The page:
The Rothesay Dive and Picnic Site
The Township of Augusta welcomes you to one of the “World’s Best Fresh Water Scuba Diving” destinations – the Rothesay Dive and Picnic Site.
Part of the attraction to this site is the water clarity and that there is no thermocline. This unique and rewarding diving experience offers exploration of a century old shipwreck and artifacts that are scattered along the river bottom.
The Township of Augusta has made substantial additions to the site with shared funding through FedDev Ontario’s Community Improvement Investment Fund. With consideration of the advice from the local diving association, new to the site for the start of the 2014 season is:
|Shoreline guard rail||Picnic tables|
|Accessible change facility||Diver’s bench|
|Accessible latrine||Viewing bench|
|Accessible picnic table||Garbage receptacles|
|Signage||Community information board|
As with all Marine Historical Sites in Ontario, the Rothesay is property of the Province of Ontario and has a plaque on her to prove it. Removal of any material is illegal. Divers are encouraged to take only pictures, and leave only bubbles.
Enjoy your stay!
The Rothesay is a 19th Century wooden twin side wheeler (193′ x 28.8′ x 7.9′) built in Saint John, NB in 1867. She was launched in St. John on Feb. 2, 1868. Initially she sailed between Fredericton and St. John, but was later relocated to serve on the St. Lawrence River on the Montreal to Prescott run. Referred to as the “Greyhound of the St. Lawrence”, she was carrying passengers on Sept. 12, 1889, when she collided with the American tugboat Myra and sank at her present resting place in the waters off Prescott. Although no-one was lost from the Rothesay, two crewmen on the tug were killed. In 1901 a group from the Royal Military College, Kingston used this wreck for explosives practice which flattened her midsection, though her stern and bow remain relatively intact. Now one of Eastern Ontario’s most famous wreck sites, the Rothesay was rediscovered on Sept. 25, 1964 by the Underwater Society of Ottawa and remains a very popular dive site. Avid divers will defend her resiliency… after all, she has spent over 100 years underwater after being blown up! This is still an incredibly popular beginner to intermediate dive and provides for a good opportunity to refresh anyone’s skills after being out of water all winter.
The Rothesay is located in the St. Lawrence River, west of Prescott in the Township of Augusta. It is accessible both by land and by boat. Follow Highway 401 and take the Highway 18 Exit (#716) to Prescott. Turn west on King St. W (Highway 2) and follow for 1.75 Km until you reach Merwin Lane in Augusta Township. Along the south side of the road is a newly constructed accessible change facility with a sign indicating the site. The adjoining grass strip can accommodate about a dozen cars. Picnic tables, viewing benches and a diver’s bench, as well as an accessible latrine encourage divers and tourists to park and spend the day.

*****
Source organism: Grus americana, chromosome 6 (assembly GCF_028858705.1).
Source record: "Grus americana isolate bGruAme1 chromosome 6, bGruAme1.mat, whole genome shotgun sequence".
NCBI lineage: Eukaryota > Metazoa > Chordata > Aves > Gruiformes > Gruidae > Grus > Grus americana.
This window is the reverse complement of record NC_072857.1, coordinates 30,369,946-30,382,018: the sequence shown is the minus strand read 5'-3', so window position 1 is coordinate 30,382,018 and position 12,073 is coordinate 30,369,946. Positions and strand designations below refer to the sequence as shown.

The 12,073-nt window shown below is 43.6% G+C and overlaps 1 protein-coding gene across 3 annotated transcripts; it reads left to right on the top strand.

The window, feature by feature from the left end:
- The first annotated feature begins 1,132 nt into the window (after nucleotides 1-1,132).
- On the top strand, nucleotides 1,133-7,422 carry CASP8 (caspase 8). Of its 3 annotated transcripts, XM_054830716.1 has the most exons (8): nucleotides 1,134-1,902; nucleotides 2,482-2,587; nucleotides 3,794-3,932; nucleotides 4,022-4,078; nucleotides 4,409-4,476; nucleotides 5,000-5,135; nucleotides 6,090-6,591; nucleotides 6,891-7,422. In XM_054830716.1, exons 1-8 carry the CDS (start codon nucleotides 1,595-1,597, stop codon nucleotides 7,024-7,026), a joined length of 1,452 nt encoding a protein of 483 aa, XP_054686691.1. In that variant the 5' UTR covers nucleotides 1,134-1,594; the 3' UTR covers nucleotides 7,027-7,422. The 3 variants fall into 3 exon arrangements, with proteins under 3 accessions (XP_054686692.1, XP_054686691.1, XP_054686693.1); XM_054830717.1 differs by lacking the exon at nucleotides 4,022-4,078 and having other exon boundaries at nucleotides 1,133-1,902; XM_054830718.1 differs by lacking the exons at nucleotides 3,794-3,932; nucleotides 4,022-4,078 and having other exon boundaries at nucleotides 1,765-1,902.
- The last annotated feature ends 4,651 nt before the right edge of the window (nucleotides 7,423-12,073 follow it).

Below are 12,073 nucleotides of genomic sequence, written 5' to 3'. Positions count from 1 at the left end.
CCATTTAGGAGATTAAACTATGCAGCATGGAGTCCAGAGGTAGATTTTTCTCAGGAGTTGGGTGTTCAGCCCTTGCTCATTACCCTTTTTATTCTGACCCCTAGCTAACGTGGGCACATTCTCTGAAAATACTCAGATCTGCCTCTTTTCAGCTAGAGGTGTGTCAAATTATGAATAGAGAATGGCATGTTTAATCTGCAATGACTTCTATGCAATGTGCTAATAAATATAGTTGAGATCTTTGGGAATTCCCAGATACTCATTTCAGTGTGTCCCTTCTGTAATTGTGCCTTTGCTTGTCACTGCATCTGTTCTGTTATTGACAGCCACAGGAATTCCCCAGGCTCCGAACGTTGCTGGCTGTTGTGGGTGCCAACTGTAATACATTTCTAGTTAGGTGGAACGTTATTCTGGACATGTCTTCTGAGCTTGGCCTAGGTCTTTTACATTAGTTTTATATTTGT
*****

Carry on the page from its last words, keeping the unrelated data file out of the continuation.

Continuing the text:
A staircase down to the river’s edge allows for easy entry from the shore. From the embankment you will see a buoy approximately 300 feet out, marking the actual wreck and a jug closer in that is the beginning of the line. Divers can follow a rope system that will lead them to the dive site. The shore buoy marks the start of a 300 foot line out to the wreck along the bottom. Follow the line, whereupon you arrive at the smoke stack. Upperwork lies at about 20 feet, maximum depth is 30 feet.
Today, the bow and stern of Rothesay is still very much intact, including the paddle wheels, the rocker arm and the twin boilers. Having sunk only 90 metres from shore, the river bottom here is firm clay with weed growth between the Rothesay and the shore. Bring a light to see into the chain locker and hold. Prepare for a 1 to 2 knot current along the surface. There is hardly any current at depth. The best visibility is early and late in the dive season, and varies from 5 to 10 feet.
The Rothesay’s bow points upstream. Swimming towards the bow, you will encounter decking and the holds with firewood stacked inside. At the bow, you can view the chain locker and stem post. Over the bow is the undercut that resulted from the collision with the tug. Drifting back along the starboard side, the boiler, walking beam and collapsed side wheels are encountered. Over the stern is the rudder. Fishermen often troll through this area and snag on weeds and the wreck. Watch out for fishing line and remember to bring your dive knife.
Expect to be joined by carp, bass and even a pike or two as you explore the wreck. A word of caution about boats—this is a heavy boat traffic area, be sure to fly your diver’s down flag.
|Dive site description||Object description|
|Lake / river||St. Lawrence River||Official name||Rothesay|
|GPS Coordinates|| N44 41.0000
|Also known as||–|
|Min. / max. depth||25-30 ft||Propulsion||Steam|
|Visibility||15-30 ft||Cargo||Passenger and package|
|Current||±1 knot||Built by / at||n/a|
|Level||Novice||Built / launch date||February 1867|
|Thermocline||No||Sunk / flooded||September 12th, 1889|
|Bottom type||Silt||Dimensions||193 ft x 28.8 ft x 7.9 ft|